AI frenzy complicates efforts to keep power-intensive data sites green.

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West Texas, from the oil rigs of the Permian Basin to the wind turbines spinning above the High Plains, has long been a magnet for companies seeking fortunes in energy.

Now, those barren farmlands are offering a new money-making opportunity: data centers.

Energy and data center management firm Lancium, which has set up shop in Fort Stockton and Abilene, is one of many companies around the country betting that building data centers near generating sites will allow them to use less-used clean power. will allow.

“It’s a land grab,” said Lancium president Ali Fan.

In the past, companies built data centers closer to Internet users to better serve consumer requests, such as streaming a show on Netflix or playing a video game hosted in the cloud. But the development of artificial intelligence requires large data centers to train the evolving large language models, making proximity to users less essential.

But as more of these sites start popping up across the U.S., there are new questions about whether they can keep up with demand while still operating sustainably. The carbon footprint from building the centers and racks of expensive computer equipment is substantial in itself, and their electricity needs have increased significantly.

Just a decade ago, data centers drew 10 megawatts of power, but today 100 megawatts is common. The Uptime Institute, an industry advisory group, has identified 10 supersized cloud computing campuses across North America with an average size of 621 megawatts.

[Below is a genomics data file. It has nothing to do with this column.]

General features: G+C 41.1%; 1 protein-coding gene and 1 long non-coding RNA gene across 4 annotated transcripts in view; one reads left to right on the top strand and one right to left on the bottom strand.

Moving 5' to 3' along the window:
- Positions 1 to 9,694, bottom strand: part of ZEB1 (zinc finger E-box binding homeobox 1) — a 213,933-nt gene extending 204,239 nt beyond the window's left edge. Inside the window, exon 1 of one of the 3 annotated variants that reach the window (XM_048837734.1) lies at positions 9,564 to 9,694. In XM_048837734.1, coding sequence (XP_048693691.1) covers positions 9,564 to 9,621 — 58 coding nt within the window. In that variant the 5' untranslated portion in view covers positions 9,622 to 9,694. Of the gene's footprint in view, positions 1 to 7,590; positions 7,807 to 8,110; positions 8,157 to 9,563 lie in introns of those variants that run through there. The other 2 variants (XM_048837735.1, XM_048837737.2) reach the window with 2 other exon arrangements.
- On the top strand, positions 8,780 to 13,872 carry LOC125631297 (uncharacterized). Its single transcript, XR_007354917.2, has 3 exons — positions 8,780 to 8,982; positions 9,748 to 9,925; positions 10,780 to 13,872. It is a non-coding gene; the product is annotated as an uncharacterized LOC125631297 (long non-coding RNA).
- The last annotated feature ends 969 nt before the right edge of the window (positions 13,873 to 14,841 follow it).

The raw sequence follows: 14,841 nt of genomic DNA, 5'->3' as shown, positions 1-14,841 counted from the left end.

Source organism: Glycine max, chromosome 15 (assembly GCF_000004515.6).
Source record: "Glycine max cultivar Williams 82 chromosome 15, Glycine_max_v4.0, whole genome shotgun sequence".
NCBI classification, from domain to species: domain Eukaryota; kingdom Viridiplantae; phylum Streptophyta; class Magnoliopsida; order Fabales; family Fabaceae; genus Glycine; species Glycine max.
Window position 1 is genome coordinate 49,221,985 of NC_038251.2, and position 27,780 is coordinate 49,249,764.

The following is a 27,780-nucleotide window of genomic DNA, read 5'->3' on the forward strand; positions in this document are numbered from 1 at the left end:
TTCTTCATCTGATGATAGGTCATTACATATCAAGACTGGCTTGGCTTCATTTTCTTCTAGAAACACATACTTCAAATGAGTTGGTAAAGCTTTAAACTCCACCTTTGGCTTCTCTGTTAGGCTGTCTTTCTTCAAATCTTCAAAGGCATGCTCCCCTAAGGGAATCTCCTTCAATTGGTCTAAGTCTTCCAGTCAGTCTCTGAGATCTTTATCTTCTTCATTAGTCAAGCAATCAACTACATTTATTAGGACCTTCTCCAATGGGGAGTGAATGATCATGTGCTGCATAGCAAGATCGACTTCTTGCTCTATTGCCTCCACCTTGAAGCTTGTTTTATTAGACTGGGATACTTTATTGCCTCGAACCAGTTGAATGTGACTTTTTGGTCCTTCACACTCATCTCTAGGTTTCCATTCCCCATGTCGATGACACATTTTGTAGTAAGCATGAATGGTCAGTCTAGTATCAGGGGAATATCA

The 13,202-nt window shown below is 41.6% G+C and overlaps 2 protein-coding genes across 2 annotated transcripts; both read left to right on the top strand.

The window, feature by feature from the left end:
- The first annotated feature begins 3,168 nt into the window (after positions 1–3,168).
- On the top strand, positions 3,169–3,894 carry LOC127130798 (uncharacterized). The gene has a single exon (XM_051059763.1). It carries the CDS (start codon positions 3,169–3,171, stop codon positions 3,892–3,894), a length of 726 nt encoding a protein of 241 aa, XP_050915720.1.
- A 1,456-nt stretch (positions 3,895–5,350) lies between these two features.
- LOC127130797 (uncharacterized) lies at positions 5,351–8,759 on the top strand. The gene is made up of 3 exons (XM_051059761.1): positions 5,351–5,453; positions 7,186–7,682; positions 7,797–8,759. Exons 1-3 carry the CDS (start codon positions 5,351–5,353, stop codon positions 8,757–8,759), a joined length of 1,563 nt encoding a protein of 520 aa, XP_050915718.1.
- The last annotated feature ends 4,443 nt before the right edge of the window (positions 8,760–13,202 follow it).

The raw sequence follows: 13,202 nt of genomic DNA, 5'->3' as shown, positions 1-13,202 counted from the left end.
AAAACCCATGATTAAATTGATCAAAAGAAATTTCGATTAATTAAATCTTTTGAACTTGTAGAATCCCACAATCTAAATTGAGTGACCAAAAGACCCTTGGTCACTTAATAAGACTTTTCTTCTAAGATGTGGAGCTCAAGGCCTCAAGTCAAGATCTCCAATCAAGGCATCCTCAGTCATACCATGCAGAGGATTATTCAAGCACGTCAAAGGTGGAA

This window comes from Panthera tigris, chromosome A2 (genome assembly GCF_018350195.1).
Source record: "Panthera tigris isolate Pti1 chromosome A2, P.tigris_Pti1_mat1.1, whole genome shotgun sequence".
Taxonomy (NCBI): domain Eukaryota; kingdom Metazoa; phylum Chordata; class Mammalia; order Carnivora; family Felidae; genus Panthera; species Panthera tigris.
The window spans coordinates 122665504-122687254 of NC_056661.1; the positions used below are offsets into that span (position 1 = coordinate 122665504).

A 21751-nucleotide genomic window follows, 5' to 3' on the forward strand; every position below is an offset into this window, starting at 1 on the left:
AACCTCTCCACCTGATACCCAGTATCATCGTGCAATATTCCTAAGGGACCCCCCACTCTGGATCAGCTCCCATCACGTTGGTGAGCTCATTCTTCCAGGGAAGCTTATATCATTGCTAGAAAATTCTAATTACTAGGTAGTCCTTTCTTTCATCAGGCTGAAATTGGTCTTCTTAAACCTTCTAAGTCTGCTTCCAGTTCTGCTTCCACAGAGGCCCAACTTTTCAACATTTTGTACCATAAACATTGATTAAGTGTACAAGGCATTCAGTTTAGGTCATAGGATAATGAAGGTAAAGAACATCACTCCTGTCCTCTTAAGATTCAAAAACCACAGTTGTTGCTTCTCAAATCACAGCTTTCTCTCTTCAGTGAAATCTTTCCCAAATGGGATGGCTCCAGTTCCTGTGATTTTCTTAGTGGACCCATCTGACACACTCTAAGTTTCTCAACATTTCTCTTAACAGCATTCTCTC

The surge in electricity demand comes as U.S. manufacturing is at its highest in half a century, and the power grid is increasingly strained.

The Uptime Institute predicted in a recent report that the sector’s numerous net-zero goals, self-imposed benchmarks, will be difficult to meet given the demand and that backsliding is common. can

“It’s not just about data centers,” said Mark Dyson, managing director of RMI, a nonprofit organization focused on sustainability. “Data centers are a practice run for a much larger wave of load growth that we’re already seeing coming from the electrification of industry, vehicles and buildings in this country.”

The data center industry has embraced more sustainable solutions in recent years, becoming a significant investor in renewable energy at the corporate level. Sites leasing wind and solar capacity increased 50 percent year-over-year to more than 40 GW by early 2023, with capacity continuing to grow. Still, demand outpaces these investments. And more processing power is needed to back up the interconnection queue and generate stopgap solutions.

Power-hungry data centers further complicate the balancing act at full power. The data centers in the construction pipeline, when completed, will use as much annual electricity as the San Francisco metro area, according to a report released Wednesday by real estate services company JLL. Most of the sites coming online this year have already been leased. In popular markets, the flagship location won’t open for at least two years.

“You’ve got to get as many gigawatts live as you can, as fast as you can,” said Ms. Fenn of Lancium. “People are going to pull it off any way they can.”